In recent weeks, due to certain deadlines, much of the above regiment has been taken over by drafting, in which I spend 3 or 4 consecutive days in the week drafting design documents for my MRP. Every other day is spent catching up on everything else.

And that’s about it. I live in Toronto so I commute to Waterloo for class whenever I have one and usually stay long into the evening so that I miss rush hour traffic on the way back. I work in the MA offices on those days (mostly reading) and find the solitude I often encounter there to be stimulating. I admit here and now to having had many solo dance parties in those empty offices where I kick off my shoes, kick up the jams, and boogie down. (If you take anything away from my rambling let it be that dancing is awesome and you need to do it right now.) I do wish I lived in town, however, because I’ve found that I’ve excluded myself from my fellow Grad students and much of that culture. However, I do what I can to participate when I can. Whenever I’m in class I try to bring as much as I can to the table during discussions. It’s such a pleasure being surrounded by such brilliant minds.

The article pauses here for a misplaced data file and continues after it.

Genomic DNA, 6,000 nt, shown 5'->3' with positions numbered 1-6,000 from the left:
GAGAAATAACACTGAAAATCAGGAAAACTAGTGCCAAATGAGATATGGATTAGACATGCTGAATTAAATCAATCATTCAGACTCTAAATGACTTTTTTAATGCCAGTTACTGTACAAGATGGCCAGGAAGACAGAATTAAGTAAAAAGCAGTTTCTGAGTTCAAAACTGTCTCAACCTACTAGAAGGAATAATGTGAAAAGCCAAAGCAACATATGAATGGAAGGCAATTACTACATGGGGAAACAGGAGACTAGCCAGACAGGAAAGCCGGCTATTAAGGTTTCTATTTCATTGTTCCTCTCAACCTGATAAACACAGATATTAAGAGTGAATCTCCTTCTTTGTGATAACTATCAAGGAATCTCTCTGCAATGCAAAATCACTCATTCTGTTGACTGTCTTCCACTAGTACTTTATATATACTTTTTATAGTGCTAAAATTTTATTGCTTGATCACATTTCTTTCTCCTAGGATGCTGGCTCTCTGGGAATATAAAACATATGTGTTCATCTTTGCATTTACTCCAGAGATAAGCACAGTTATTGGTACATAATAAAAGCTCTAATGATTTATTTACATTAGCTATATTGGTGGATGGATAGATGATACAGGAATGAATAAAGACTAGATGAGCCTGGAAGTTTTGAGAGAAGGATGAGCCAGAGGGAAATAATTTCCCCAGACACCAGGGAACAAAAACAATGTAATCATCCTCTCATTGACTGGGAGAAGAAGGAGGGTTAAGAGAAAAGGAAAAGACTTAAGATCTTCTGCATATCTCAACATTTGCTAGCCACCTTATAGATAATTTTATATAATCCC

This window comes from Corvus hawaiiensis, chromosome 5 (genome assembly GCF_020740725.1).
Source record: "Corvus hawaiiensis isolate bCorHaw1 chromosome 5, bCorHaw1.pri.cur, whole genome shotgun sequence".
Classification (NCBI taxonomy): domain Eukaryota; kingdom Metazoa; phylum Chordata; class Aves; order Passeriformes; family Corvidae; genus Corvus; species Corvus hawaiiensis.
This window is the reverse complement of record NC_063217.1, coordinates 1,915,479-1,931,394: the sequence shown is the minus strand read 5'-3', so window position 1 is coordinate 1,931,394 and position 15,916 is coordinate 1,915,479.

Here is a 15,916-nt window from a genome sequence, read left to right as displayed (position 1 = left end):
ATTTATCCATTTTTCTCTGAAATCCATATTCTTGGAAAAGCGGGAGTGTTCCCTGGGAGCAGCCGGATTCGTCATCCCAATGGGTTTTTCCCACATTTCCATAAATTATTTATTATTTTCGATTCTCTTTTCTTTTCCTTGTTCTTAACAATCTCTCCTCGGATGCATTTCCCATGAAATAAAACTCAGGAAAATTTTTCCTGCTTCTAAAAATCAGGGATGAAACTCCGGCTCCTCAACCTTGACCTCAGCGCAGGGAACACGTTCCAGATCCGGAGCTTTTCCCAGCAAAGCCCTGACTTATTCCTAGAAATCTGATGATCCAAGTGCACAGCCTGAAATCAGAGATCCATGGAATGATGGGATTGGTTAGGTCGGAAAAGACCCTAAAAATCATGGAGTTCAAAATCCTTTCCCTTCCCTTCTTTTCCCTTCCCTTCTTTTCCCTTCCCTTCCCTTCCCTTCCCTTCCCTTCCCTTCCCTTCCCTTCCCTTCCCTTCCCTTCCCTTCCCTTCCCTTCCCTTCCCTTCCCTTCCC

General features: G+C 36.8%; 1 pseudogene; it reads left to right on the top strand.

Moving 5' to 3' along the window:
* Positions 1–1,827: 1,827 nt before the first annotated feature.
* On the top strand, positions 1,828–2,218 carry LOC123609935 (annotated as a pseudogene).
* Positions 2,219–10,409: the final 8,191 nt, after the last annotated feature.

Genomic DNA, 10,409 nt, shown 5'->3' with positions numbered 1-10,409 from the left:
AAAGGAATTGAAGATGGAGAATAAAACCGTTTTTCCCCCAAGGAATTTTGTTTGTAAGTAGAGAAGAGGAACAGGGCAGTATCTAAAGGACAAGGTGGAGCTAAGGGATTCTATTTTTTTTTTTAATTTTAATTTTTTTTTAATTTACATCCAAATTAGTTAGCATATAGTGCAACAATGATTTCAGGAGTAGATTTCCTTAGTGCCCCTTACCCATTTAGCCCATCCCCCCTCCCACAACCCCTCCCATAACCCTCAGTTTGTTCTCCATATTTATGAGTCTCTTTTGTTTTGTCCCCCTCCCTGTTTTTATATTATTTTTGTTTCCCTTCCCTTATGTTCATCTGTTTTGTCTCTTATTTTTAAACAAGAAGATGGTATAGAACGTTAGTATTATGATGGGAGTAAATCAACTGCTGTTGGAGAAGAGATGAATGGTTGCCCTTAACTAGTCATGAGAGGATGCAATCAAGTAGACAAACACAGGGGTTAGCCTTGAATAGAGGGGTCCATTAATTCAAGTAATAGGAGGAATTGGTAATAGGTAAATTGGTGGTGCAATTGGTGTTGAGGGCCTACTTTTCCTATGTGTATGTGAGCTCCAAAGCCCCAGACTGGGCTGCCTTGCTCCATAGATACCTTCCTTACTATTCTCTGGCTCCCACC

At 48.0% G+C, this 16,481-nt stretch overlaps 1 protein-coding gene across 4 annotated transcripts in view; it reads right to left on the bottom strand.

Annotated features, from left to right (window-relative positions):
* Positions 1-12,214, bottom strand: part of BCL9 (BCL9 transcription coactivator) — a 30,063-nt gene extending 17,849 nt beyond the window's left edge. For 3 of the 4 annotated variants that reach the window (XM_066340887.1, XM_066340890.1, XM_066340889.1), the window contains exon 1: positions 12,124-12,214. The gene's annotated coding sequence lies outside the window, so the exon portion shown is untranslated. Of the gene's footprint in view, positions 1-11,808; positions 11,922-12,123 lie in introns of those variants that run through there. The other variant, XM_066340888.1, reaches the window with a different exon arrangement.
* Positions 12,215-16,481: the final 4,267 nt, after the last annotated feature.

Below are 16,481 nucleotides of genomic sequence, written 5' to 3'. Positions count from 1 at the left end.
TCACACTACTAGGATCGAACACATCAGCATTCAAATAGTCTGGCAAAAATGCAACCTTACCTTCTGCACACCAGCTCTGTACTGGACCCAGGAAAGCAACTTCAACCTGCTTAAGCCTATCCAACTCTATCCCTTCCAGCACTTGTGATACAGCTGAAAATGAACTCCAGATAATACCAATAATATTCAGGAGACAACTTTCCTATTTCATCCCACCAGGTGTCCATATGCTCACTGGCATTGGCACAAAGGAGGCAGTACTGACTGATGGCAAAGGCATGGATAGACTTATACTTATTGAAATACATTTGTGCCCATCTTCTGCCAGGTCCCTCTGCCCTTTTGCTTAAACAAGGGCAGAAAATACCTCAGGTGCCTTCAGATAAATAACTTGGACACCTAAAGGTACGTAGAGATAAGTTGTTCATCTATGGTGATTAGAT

I’ll end this with a poem:

“Berryman” – W.S. Merwin

I will tell you what he told me
in the years just after the war
as we then called
the second world war

don’t lose your arrogance yet he said
you can do that when you’re older
lose it too soon and you may
merely replace it with vanity

just one time he suggested
changing the usual order
of the same words in a line of verse
why point out a thing twice

he suggested I pray to the Muse
get down on my knees and pray
right there in the corner and he
said he meant it literally

it was in the days before the beard
and the drink but he was deep
in tides of his own through which he sailed
chin sideways and head tilted like a tacking sloop

he was far older than the dates allowed for
much older than I was he was in his thirties
he snapped down his nose with an accent
I think he had affected in England

as for publishing he advised me
to paper my wall with rejection slips
his lips and the bones of his long fingers trembled
with the vehemence of his views about poetry

he said the great presence
that permitted everything and transmuted it
in poetry was passion
passion was genius and he praised movement and invention

I had hardly begun to read
I asked how can you ever be sure
that what you write is really
any good at all and he said you can’t

you can’t you can never be sure
you die without knowing
whether anything you wrote was any good
if you have to be sure don’t write


One response to “A Week in the Life of a Grad Student: Shawn DeSouza-Coelho

  1. Pingback: An Alumnus’s book on the Stratford Festival |